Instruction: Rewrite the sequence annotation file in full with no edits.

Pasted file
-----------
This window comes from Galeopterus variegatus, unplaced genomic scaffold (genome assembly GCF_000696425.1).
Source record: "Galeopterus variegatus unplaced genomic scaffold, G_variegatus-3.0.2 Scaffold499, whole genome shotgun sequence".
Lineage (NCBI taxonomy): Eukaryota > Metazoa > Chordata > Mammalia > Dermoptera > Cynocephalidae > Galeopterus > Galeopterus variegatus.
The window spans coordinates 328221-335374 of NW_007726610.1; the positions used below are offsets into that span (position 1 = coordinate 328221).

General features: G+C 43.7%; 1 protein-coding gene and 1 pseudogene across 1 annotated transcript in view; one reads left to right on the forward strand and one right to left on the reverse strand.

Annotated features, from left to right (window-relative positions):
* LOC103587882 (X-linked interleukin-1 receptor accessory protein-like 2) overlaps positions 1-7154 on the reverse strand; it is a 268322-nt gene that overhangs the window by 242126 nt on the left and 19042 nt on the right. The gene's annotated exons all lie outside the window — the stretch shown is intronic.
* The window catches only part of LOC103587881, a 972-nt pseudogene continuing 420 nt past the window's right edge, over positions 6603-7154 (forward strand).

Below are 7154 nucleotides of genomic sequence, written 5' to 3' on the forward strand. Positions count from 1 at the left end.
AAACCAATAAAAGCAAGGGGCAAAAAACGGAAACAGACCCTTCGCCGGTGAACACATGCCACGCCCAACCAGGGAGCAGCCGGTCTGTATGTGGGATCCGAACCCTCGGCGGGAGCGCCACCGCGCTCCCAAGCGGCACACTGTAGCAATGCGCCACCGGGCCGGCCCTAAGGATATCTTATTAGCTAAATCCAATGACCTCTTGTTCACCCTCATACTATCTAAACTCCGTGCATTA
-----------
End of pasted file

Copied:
This window comes from Galeopterus variegatus, unplaced genomic scaffold (genome assembly GCF_000696425.1).
Source record: "Galeopterus variegatus unplaced genomic scaffold, G_variegatus-3.0.2 Scaffold499, whole genome shotgun sequence".
Lineage (NCBI taxonomy): Eukaryota > Metazoa > Chordata > Mammalia > Dermoptera > Cynocephalidae > Galeopterus > Galeopterus variegatus.
The window spans coordinates 328221-335374 of NW_007726610.1; the positions used below are offsets into that span (position 1 = coordinate 328221).

General features: G+C 43.7%; 1 protein-coding gene and 1 pseudogene across 1 annotated transcript in view; one reads left to right on the forward strand and one right to left on the reverse strand.

Annotated features, from left to right (window-relative positions):
* LOC103587882 (X-linked interleukin-1 receptor accessory protein-like 2) overlaps positions 1-7154 on the reverse strand; it is a 268322-nt gene that overhangs the window by 242126 nt on the left and 19042 nt on the right. The gene's annotated exons all lie outside the window — the stretch shown is intronic.
* The window catches only part of LOC103587881, a 972-nt pseudogene continuing 420 nt past the window's right edge, over positions 6603-7154 (forward strand).

Below are 7154 nucleotides of genomic sequence, written 5' to 3' on the forward strand. Positions count from 1 at the left end.
AAACCAATAAAAGCAAGGGGCAAAAAACGGAAACAGACCCTTCGCCGGTGAACACATGCCACGCCCAACCAGGGAGCAGCCGGTCTGTATGTGGGATCCGAACCCTCGGCGGGAGCGCCACCGCGCTCCCAAGCGGCACACTGTAGCAATGCGCCACCGGGCCGGCCCTAAGGATATCTTATTAGCTAAATCCAATGACCTCTTGTTCACCCTCATACTATCTAAACTCCGTGCATTA